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Keying in on consumer health.

As more of soy's health benefits are proven and publicized, consumers are keying in on soy to protect their health. Other, equally exciting applications show promise in the laboratory.

"There are several extremely active areas of research involving soy, such as cancer, osteoporosis, heart disease, menopausal symptom relief, cognitive function, renal function and diabetes," says Mark Messina, Ph.D., adjunct associate professor of nutrition, Loma Linda University, and president, Nutrition Matters Inc., Port Townsend, Wash. "Interest in soy is almost completely based on health benefits. Industry is responding quite effectively by producing a wide array of user-friendly soy products."

According to USB's soyfoods survey, most consumers perceived soy products as healthy, while those who rated soy as unhealthy decreased. Unaided, 29 percent reported that soy is good for the heart and 38 percent were aware consumption of 25 grams of soy protein per day reduces coronary heart disease risk. The Food and Drug Administration (FDA) officially recognized the cholesterol-lowering effects of soy protein in 1999, approving a health claim for foods with at least 6.25 grams of soy protein per serving.

About 26 percent of women surveyed reported awareness that soy might relieve menopause symptoms. Many menopausal and postmenopausal women chose soy over Hormone Replacement Therapy (HRT) in 2003 following clinical trials that found HRT may boost the risk of breast cancer, heart disease, stroke and pulmonary embolism.

Other health benefits for women are in a discovery stage. Paul Flakoll, Ph.D., is the director of the Center for Designing Foods to Improve Nutrition (CDFIN), Iowa State University. CDFIN conducts research by bringing together scientists from a variety of disciplines to link food production, processing and distribution to human nutritional needs and consumer food choices. He says researchers there are looking at the effects of soy isoflavones on lowering cardiovascular risk and protecting bone mineral density.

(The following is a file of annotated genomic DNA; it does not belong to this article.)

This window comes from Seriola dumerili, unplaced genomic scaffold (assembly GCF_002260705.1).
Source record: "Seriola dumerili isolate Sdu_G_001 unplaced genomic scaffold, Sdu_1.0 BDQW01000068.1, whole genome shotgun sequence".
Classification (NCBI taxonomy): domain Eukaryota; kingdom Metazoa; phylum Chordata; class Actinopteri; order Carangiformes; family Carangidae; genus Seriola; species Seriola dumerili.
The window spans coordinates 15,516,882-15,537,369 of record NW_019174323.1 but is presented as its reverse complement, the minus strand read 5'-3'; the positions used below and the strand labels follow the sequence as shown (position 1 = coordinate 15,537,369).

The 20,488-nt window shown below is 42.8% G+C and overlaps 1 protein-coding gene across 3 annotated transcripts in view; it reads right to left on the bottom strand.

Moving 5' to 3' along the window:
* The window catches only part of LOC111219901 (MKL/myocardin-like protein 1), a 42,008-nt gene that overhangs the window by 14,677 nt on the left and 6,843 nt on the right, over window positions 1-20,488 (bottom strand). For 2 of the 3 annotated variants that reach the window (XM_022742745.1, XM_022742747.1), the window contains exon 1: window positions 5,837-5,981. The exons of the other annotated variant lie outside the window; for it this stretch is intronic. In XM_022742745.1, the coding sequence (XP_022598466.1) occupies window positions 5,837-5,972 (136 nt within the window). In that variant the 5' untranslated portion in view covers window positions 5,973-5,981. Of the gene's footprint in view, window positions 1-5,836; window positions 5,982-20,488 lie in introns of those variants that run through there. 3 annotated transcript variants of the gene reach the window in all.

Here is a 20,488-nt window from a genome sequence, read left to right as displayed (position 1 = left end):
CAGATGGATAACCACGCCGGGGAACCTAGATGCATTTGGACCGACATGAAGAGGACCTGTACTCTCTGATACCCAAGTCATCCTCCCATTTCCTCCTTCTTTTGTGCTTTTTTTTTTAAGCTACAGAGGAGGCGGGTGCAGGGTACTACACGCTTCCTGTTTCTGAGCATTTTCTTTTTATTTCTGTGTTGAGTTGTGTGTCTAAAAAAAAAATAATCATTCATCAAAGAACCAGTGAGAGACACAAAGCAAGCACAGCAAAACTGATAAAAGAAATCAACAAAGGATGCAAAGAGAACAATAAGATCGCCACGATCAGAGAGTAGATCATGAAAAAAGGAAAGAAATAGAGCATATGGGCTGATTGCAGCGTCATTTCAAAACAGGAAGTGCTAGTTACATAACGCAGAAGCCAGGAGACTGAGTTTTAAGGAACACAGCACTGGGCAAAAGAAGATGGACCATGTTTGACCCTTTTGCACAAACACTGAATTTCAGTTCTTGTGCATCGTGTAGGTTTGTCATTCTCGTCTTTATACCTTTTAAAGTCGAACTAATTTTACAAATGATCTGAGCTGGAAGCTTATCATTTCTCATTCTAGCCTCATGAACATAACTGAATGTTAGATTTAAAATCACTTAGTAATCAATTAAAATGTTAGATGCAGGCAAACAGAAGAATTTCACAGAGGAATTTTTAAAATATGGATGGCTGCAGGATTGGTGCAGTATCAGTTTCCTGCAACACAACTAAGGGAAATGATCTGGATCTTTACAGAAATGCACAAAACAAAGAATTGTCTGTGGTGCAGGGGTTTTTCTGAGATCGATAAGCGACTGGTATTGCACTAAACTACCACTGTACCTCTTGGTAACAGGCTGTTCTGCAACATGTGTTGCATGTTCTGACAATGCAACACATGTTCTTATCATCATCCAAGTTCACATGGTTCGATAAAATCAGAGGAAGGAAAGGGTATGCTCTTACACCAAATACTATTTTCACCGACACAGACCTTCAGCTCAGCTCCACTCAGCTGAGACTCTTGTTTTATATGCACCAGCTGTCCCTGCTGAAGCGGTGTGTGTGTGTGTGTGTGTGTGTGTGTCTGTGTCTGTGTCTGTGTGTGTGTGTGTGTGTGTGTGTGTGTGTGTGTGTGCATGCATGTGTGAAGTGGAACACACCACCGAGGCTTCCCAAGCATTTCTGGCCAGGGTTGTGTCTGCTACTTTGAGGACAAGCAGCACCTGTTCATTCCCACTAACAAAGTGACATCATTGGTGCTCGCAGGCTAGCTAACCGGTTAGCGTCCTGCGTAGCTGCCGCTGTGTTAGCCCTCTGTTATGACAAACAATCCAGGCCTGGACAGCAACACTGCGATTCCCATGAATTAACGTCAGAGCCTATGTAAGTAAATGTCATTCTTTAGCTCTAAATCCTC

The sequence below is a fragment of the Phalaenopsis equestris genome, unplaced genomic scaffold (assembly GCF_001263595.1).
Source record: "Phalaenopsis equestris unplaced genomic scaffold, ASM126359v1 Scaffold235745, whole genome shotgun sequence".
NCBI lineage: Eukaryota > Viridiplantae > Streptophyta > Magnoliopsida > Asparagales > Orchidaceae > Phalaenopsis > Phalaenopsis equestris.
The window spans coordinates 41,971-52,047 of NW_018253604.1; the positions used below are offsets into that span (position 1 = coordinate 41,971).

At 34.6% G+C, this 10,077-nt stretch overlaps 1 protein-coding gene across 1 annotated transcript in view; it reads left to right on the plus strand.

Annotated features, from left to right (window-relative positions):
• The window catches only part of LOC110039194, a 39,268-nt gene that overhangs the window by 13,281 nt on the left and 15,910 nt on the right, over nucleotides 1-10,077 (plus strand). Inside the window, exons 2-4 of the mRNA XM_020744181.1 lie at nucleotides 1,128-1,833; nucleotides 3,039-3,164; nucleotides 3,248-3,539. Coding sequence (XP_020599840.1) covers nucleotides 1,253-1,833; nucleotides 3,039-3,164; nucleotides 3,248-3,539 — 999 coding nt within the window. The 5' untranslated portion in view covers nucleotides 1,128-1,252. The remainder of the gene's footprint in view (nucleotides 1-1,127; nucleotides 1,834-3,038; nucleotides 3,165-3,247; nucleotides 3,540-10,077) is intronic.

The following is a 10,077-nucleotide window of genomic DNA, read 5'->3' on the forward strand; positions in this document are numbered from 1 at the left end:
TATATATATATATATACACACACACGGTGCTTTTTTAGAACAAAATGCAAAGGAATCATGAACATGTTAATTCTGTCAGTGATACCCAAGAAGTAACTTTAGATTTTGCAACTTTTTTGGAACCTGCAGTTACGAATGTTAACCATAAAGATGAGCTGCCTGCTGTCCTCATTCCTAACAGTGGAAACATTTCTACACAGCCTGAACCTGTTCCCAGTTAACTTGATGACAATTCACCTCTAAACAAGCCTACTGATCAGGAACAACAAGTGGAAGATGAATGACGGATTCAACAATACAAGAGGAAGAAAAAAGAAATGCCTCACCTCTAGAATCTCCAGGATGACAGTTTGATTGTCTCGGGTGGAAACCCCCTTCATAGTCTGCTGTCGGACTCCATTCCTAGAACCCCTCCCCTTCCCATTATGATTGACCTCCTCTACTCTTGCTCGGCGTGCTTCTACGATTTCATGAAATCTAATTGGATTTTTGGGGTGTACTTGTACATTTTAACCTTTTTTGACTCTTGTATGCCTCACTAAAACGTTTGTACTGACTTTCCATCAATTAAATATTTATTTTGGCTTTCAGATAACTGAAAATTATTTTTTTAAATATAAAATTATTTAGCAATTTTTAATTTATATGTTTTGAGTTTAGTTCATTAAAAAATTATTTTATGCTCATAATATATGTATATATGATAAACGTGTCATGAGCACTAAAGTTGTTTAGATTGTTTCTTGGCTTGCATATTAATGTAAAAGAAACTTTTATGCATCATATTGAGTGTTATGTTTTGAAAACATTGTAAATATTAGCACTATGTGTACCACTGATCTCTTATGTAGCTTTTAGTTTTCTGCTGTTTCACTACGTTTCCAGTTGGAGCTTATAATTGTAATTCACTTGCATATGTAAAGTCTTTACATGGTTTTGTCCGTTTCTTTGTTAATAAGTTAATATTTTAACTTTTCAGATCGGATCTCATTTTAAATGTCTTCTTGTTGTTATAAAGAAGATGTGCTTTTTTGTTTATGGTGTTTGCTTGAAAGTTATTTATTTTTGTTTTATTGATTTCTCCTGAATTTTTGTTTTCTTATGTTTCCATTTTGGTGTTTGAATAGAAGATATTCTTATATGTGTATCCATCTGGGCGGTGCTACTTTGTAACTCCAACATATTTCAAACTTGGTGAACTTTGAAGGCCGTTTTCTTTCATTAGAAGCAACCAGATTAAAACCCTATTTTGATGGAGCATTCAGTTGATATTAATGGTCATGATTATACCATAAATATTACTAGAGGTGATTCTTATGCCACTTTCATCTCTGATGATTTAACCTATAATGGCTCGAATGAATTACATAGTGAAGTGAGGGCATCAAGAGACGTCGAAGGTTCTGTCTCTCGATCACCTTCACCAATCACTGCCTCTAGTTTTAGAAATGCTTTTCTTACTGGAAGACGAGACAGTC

Messina also sees isoflavones as an important focus. "The most important area of research over the next three to five years is osteoporosis. Many clinical trials have shown continued on page 14 soy isoflavones reduce bone loss in early postmenopausal women," says Messina. "Two large, long-term studies are underway, which will produce some data within about 18 months. If successful, interest in isoflavones will rise to the next level. We need isoflavones to be viewed as important to reducing fracture risk as calcium."

Similarly, Messina predicts older men will flock to soy if more studies indicate a reduction in prostate cancer risk. "The prostate cancer data are very encouraging. A new study suggests soy may even be useful in treatment, not just prevention," he says. "Proving this link will be easier than proving the breast cancer link, but cancer in general is a difficult disease to study in comparison to heart disease and osteoporosis."

Nonetheless, Messina adds that the most exciting cancer hypothesis to date is that teenage soy intake may reduce adult risk of developing breast cancer. Research conducted in animals at the University of Alabama shows promise, and observational studies in humans have linked adolescent soy intake to a reduced risk of breast cancer.

"On the horizon, the effects of soy on cognitive function are most interesting," says Messina. "Animal research suggests that soy may be protective in the brain. Additional studies have found improved memory scores in people consuming soyfoods. Three clinical trials have shown benefit, but again we need longer and larger studies."

Other, ongoing work at Iowa State includes evaluating soy sphingolipids--fats found in soybeans that may be anti-cancer type agents--and studying soy sapanins, which are thought to be cholesterol-lowering tools for the GI tract. "Through both basic and applied research, we are looking at ways we can continue to improve health through nutrition," says CDFIN's Flakoll. "That is where the field of nutrition is going."

"In the health sciences and nutrition field, increasingly there is interest in matching a person's individual genetic makeup with specific dietary recommendations. But this is still years away from being practical," says Messina. "We need the kinds of clinical trials that make it into the New England Journal of Medicine and the Journal of the American Medical Association, which make physicians take notice. Thus far the studies have not approached this level, but the picture is definitely changing for the better."
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Title Annotation:soy benefits for protecting consumers health
Publication:Agri Marketing
Geographic Code:1USA
Date:Jun 1, 2004
Previous Article:Health and nutrition opportunities appear endless: unleashing soyfoods' potential.
Next Article:Seeding soy solutions.

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